The parking brake is of course adjustable and it likely too tight; print this out, go back to the lying bastards (that may be too harsh--perhaps they are just stupid) and tell them to fix it:

+1

It's sounds suspiciously as though the park brake isn't releasing...
 

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Repairs are under warranty

Good News; the repairs are going to be under warranty. The service guys said that the brake lock probably did not retract to the correct position at some time when it was released. The slightest bit of unnecessary pressure on the pads from the brakes lock will cause bluing, with eventual warping of the rotor and melting/malfunction of the components. They didn't argue at all about this being covered by warranty; they believed me when I told them that I never ride the brakes and I've never ridden with the parking brake on. It's nice to have a dealer that I can trust, and one that will go to bat for me when there is a problem that I'm helpless to control. Thanks for all the input from fellow BUSA members.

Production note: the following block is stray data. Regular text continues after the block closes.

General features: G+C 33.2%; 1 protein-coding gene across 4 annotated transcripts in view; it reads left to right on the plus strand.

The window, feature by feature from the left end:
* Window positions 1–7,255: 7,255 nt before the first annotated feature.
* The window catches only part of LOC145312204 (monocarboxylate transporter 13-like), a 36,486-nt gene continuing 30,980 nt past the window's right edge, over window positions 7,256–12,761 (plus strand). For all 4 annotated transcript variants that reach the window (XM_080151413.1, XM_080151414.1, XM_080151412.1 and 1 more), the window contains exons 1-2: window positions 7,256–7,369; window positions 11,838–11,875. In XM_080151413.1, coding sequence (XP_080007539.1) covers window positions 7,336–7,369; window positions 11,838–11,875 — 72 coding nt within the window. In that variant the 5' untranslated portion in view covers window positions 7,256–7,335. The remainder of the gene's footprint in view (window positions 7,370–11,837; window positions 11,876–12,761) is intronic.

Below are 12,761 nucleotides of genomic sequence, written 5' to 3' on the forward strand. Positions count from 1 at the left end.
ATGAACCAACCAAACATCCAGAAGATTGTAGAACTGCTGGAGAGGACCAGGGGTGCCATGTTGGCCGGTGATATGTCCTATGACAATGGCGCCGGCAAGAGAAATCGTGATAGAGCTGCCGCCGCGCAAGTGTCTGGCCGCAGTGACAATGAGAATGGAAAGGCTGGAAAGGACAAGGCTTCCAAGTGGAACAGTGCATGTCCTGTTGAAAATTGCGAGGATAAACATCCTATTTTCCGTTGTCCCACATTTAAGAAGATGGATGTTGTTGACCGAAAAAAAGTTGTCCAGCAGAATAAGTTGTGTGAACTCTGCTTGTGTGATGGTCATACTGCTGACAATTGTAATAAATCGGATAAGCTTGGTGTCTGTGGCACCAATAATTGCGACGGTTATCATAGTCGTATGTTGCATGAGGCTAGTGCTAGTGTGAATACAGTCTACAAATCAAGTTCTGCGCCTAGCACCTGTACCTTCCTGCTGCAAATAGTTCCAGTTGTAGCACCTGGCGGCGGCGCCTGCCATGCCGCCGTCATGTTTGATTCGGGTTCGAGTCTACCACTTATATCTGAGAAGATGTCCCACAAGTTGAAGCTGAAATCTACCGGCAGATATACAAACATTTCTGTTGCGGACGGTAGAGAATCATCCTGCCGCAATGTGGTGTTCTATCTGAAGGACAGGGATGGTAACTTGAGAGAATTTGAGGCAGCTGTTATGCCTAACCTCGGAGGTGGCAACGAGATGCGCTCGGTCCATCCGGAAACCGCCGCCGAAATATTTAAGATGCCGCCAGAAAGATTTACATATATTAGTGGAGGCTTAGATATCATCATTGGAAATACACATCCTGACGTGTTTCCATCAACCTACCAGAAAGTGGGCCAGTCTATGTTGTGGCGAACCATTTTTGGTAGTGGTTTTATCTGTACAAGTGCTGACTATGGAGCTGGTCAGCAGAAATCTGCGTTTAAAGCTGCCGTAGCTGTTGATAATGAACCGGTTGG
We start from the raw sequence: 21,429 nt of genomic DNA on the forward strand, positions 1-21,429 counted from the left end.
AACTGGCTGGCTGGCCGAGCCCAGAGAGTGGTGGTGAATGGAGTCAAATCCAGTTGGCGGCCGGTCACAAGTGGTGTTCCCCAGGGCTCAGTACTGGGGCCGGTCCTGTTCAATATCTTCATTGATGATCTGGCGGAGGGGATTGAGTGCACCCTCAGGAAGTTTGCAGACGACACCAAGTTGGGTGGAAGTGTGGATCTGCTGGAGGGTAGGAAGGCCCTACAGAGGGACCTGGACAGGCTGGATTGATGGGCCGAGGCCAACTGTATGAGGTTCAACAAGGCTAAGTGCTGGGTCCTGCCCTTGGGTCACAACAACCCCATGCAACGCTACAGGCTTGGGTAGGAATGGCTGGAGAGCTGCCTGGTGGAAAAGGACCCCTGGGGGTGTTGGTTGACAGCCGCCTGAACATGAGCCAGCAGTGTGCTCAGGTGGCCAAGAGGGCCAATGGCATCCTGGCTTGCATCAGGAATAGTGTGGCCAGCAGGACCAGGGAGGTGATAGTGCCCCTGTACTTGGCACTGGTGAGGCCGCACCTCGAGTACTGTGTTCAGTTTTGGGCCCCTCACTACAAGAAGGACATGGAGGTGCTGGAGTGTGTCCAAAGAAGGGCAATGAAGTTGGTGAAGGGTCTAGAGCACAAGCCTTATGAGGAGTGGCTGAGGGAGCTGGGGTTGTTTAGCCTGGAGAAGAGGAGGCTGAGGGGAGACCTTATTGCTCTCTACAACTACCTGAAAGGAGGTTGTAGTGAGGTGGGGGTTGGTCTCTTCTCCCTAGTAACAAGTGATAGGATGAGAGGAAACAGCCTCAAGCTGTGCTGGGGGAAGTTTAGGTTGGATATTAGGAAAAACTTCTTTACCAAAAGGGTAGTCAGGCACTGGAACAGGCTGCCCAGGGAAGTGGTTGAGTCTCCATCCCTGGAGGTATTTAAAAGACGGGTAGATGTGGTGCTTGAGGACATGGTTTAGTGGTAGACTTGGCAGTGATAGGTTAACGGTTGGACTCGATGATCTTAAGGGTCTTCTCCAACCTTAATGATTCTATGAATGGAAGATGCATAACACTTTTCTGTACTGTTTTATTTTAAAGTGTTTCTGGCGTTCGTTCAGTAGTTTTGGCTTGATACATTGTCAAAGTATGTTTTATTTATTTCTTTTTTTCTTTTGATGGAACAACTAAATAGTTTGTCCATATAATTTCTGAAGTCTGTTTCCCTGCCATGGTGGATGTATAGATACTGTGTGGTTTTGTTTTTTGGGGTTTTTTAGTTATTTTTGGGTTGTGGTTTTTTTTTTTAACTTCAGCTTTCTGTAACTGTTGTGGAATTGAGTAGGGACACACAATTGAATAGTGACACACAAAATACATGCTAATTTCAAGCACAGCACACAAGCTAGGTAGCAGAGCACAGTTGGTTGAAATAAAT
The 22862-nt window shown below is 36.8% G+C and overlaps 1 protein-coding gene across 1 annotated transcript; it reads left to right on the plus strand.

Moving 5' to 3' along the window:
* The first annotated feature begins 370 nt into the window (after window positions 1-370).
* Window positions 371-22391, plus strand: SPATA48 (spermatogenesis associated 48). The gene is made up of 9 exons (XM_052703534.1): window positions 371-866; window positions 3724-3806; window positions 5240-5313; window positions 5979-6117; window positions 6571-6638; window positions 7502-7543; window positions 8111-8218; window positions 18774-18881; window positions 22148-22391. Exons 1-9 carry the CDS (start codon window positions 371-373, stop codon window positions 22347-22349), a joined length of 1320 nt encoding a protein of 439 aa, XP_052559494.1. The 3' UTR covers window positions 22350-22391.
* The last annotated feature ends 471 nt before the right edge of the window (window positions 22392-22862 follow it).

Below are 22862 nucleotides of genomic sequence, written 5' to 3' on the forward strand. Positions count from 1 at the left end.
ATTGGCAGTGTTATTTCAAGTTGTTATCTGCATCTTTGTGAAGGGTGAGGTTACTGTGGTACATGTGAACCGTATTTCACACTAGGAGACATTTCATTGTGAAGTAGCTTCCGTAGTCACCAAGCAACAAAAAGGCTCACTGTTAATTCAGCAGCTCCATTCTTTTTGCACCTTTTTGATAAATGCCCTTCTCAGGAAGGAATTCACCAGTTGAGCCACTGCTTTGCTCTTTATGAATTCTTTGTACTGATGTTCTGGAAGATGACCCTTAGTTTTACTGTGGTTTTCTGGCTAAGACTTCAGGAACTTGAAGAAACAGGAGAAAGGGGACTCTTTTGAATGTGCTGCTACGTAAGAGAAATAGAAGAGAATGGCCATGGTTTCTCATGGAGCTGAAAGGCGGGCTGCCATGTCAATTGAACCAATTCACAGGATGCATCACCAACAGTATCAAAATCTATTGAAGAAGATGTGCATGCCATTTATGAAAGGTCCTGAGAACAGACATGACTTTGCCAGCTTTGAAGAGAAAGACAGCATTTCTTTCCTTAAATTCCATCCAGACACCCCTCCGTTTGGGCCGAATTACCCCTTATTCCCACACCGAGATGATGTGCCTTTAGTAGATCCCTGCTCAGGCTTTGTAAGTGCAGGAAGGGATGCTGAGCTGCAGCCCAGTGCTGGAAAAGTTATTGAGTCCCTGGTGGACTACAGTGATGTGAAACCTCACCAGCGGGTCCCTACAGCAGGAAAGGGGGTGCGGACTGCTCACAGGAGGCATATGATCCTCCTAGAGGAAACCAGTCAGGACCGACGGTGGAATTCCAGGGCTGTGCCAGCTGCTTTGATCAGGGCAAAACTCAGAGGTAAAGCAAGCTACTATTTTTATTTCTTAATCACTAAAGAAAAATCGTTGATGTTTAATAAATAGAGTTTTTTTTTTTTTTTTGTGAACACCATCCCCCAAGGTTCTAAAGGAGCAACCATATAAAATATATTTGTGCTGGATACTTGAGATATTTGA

Cal.
 

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s it OCD to have 16 different types of polishes, waxes, cleaners, etc. to clean your bike? Maybe a bit anal retentive?
I dunno about that, but in my view, it's a horrible way for someone with a terminal illness to spend their time. Not trying to be offensive...but **** man.....all the time spent cleaning it is time you could spend riding it!